The legislation also requires comprehensive annual reviews of virtual school performance by the state Dept. of Audits and Accounts while giving those schools more money — 25 percent of what regular schools get for building costs — to pay for computers and other technology.
And the bill establishes a needs-based grant program to send students to college in the state university system.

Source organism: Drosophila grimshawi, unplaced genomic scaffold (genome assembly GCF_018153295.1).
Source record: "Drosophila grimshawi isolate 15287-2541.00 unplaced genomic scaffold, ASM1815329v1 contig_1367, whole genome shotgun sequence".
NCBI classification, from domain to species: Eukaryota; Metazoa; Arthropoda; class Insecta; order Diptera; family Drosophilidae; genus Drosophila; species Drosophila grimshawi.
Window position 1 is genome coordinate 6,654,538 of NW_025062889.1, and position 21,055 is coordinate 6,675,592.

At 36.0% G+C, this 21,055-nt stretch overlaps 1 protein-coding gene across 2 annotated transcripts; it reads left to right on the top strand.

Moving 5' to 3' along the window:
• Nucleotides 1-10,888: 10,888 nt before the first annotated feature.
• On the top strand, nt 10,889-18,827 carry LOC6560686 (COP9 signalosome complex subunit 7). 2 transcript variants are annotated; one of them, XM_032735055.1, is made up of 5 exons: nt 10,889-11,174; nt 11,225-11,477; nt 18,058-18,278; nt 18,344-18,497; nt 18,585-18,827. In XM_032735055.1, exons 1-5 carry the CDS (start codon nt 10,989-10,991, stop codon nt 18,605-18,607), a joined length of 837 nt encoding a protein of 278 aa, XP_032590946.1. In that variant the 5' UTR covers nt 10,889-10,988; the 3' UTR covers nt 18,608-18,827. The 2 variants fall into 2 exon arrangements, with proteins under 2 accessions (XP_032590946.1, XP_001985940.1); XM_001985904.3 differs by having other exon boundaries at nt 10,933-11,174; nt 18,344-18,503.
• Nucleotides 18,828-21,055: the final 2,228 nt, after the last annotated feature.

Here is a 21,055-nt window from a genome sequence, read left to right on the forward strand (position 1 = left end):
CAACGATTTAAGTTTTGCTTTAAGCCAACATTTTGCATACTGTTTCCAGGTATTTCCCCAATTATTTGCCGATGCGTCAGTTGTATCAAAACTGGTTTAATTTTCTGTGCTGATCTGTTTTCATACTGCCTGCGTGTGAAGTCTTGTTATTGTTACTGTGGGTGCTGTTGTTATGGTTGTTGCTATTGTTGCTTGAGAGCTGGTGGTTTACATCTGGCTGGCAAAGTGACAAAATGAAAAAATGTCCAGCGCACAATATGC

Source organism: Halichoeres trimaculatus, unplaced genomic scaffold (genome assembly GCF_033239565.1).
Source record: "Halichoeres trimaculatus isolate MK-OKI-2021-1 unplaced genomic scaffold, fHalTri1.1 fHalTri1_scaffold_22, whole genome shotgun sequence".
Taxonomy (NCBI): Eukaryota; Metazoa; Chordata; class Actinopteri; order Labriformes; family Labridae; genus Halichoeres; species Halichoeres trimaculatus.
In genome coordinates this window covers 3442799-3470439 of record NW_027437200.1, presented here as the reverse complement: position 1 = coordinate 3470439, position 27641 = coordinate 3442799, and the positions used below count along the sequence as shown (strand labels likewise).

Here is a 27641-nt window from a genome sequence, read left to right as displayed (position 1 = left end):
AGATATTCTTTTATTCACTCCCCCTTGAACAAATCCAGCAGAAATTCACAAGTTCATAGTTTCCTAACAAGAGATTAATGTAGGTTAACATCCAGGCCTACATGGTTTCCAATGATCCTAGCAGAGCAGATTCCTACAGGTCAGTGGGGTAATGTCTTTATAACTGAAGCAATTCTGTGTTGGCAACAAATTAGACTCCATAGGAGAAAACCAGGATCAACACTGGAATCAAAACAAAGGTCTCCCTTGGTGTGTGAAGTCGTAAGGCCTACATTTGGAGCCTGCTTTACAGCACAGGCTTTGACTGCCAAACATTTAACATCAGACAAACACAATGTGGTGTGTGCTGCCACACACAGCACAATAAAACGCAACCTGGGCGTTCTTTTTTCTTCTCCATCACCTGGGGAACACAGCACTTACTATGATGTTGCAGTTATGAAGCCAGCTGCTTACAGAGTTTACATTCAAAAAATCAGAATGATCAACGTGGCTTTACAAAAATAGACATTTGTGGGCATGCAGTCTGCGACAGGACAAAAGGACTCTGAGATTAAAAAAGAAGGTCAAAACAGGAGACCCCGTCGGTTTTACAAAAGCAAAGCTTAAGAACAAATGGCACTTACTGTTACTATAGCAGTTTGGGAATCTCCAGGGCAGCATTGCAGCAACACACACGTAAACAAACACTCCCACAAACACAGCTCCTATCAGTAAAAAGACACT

An earlier version of the legislation was estimated to cost about $17 million a year. It's been amended several times since then, passing back and forth between the House and the Senate until a final round of votes on the last day of the legislative session.
The Georgia Charter Schools Association says more than 33,000 students are enrolled in a state charter school.
“This bill does not achieve full funding equity, but it is a significant step forward for” them, said Tony Roberts, President and CEO of the association.